Patient Access To Medical Records
The HIPAA Privacy Rule has always provided individuals with the right to access and obtain copies of health information maintained in provider or health plan records. Under the existing regulations, when a patient makes such a request, the covered entity has up to 30 days to provide the requested access or a copy of the requested data; however, the provider or plan can take up to an additional 60 days if the information requested is stored off-site.
Patients can be charged a reasonable, cost-based fee for copies of their information to cover the cost of both labor and supplies. This right of access has been part of the Privacy Rule since it was first implemented; although many patients have faced obstacles when trying to obtain copies of their health information.
The Privacy Rule covers identifiable health information in both paper and digital form, so this right of patient access has always applied to all forms of PHI. However, in the HITECH Act, Congress made it clear that when a patient’s information is stored electronically, patients have the right to obtain an electronic copy and to have that copy sent, at their request, to another person or entity, such as a doctor, caregiver, their personal representative, or mobile health app.
New regulations enacted by the Omnibus Final Rule strengthen this mandate and also clarify how this right to digital data can be exercised. Patients have the right to an electronic copy “in the form or format they request” – but only if the provider or plan is capable of producing the copy in the requested format. If the data isn’t “readily producible” in the format requested by the patient, the provider – or plan – and the patient are expected to come to an agreement on an alternative acceptable, machine-readable digital format.
The new rules still allow healthcare providers and health plans to ask patients to submit written requests for copies of their health information, although this is not a requirement of the Privacy Rule. However, if the patient wants to have the electronic copy transmitted directly to a third party, the new rules require that this type of request must be in writing, be signed by the patient, and needs to clearly identify the designated recipient and where the information must be sent.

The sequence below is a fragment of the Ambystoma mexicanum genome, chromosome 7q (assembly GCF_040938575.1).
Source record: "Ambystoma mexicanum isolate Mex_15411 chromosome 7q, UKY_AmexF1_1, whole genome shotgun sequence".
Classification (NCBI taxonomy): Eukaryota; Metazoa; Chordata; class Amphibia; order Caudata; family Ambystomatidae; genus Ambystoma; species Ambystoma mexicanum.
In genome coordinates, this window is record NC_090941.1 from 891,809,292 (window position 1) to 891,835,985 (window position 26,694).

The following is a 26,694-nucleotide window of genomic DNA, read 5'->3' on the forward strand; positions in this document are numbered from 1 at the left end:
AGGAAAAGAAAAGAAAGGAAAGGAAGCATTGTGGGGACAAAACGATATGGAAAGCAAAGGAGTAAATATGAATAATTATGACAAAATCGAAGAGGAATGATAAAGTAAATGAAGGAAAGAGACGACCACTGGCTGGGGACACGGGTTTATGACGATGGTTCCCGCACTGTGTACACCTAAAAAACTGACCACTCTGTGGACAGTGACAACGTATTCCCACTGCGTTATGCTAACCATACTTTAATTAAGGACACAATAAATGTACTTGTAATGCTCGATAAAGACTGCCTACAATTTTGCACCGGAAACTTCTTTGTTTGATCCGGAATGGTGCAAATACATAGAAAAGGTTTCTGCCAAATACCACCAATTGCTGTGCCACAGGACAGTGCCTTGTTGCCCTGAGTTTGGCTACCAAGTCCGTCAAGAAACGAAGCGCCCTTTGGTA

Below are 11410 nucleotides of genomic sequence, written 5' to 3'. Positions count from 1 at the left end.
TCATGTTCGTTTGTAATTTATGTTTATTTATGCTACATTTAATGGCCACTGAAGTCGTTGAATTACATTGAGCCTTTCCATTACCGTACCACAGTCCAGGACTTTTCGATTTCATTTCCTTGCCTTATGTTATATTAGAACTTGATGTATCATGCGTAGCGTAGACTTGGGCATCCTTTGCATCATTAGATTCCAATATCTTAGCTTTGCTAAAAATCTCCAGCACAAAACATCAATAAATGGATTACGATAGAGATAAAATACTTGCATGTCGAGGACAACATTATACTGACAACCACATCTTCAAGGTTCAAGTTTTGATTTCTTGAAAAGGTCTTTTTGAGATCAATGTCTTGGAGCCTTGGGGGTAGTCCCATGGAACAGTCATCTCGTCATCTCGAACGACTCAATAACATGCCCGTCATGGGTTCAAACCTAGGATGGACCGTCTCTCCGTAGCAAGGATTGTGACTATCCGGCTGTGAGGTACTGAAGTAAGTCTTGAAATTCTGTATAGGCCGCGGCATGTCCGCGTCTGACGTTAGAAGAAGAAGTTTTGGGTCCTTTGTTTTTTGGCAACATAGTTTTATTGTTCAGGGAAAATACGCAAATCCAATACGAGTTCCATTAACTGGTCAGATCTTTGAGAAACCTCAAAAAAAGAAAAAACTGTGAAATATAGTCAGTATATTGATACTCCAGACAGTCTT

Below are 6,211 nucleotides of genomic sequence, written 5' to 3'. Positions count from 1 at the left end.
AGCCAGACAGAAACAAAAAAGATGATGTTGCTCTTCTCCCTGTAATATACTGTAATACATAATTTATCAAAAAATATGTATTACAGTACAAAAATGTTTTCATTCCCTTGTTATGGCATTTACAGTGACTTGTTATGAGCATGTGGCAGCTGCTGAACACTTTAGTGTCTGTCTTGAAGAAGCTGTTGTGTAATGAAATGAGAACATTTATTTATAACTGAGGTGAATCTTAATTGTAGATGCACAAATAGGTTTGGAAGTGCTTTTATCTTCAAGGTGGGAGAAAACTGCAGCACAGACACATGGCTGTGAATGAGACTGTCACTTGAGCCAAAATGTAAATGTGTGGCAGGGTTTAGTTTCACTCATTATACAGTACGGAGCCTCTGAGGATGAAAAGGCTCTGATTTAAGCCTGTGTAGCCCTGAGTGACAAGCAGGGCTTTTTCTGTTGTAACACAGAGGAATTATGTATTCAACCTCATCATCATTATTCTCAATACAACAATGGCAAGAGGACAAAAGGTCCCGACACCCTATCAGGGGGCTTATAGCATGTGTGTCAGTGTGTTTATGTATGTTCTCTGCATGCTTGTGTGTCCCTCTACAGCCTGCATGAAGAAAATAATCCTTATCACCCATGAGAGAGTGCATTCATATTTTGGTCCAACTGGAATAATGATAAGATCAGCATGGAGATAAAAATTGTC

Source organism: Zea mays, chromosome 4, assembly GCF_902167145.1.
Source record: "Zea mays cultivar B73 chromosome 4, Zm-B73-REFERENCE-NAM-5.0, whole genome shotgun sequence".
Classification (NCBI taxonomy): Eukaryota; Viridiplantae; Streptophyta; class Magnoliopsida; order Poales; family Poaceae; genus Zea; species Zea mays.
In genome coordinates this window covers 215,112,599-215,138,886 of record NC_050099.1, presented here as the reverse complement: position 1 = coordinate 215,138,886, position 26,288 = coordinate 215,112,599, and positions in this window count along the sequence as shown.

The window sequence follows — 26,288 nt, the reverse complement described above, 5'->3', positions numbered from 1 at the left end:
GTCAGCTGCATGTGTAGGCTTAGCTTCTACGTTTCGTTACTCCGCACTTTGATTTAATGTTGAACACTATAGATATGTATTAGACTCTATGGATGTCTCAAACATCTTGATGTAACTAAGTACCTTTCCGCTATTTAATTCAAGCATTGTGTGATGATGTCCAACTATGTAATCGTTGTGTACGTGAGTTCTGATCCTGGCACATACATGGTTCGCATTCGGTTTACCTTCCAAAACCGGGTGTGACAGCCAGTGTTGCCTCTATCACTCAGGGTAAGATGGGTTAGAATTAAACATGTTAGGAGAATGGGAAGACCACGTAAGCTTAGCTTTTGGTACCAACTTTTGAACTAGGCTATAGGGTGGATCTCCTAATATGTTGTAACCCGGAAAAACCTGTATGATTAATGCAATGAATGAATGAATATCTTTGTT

Per existing requirements of the HIPAA Privacy and Security Rules, healthcare providers or health plans sending identifiable health information, per a patient’s request, must take steps to verify the identity of the patient prior to sending the information. They must also conduct checks to ensure the correct records are sent and must implement safeguards to protect the information in transit.
Although the Security Rule requires healthcare providers and health plans to implement safeguards for transmitting identifiable health information, patients also have the right to get their copies through unencrypted channels – such as email – if they so choose. Healthcare providers and health plans are required to advise patients of the risk of receiving information through insecure channels; but if the patient opts for the insecure method, he or she has the right to receive the information in this way.
HIPAA Rules governing PHI access provide the baseline for all providers using digital records and, for some patients, will constitute the only available pathway for obtaining copies of their data.
Medical and client information can be shared with/ at the:
o Client’s doctor, or doctor’s office.
o Pharmacy when picking up the clients prescriptions.
o Your supervisor or co-workers involved with the client’s care.
o 911 or at the hospital.
o Relatives or friends who are approved to receive PHI about your client.
Ensuring policies and procedures are developed and implemented to restrict the uses and disclosures of PHI is an important element of HIPAA compliance. If health information is used for purposes not permitted by the HIPAA Privacy Rule or is deliberately disclosed to individuals unauthorized to receive the information, there are possible penalties for the covered entity or individual responsible.
HIPAA permits protected health information to be used for healthcare operations,treatment purposes, and in connection with payment for health care services. Information may be disclosed to third parties for those purposes, provided an appropriate relationship exists between the disclosing covered entity and the recipient covered entity or business associate. A covered entity can only share PHI with another covered entity if the recipient has previously or currently has a treatment relationship with the patient and the PHI relates to that relationship. In the case of a disclosure to a business associate, a business associate agreement must have been obtained. In all cases, the minimum necessary standard applies. Disclosures must be restricted to the minimum necessary information that will allow the recipient to accomplish the intended purpose of use.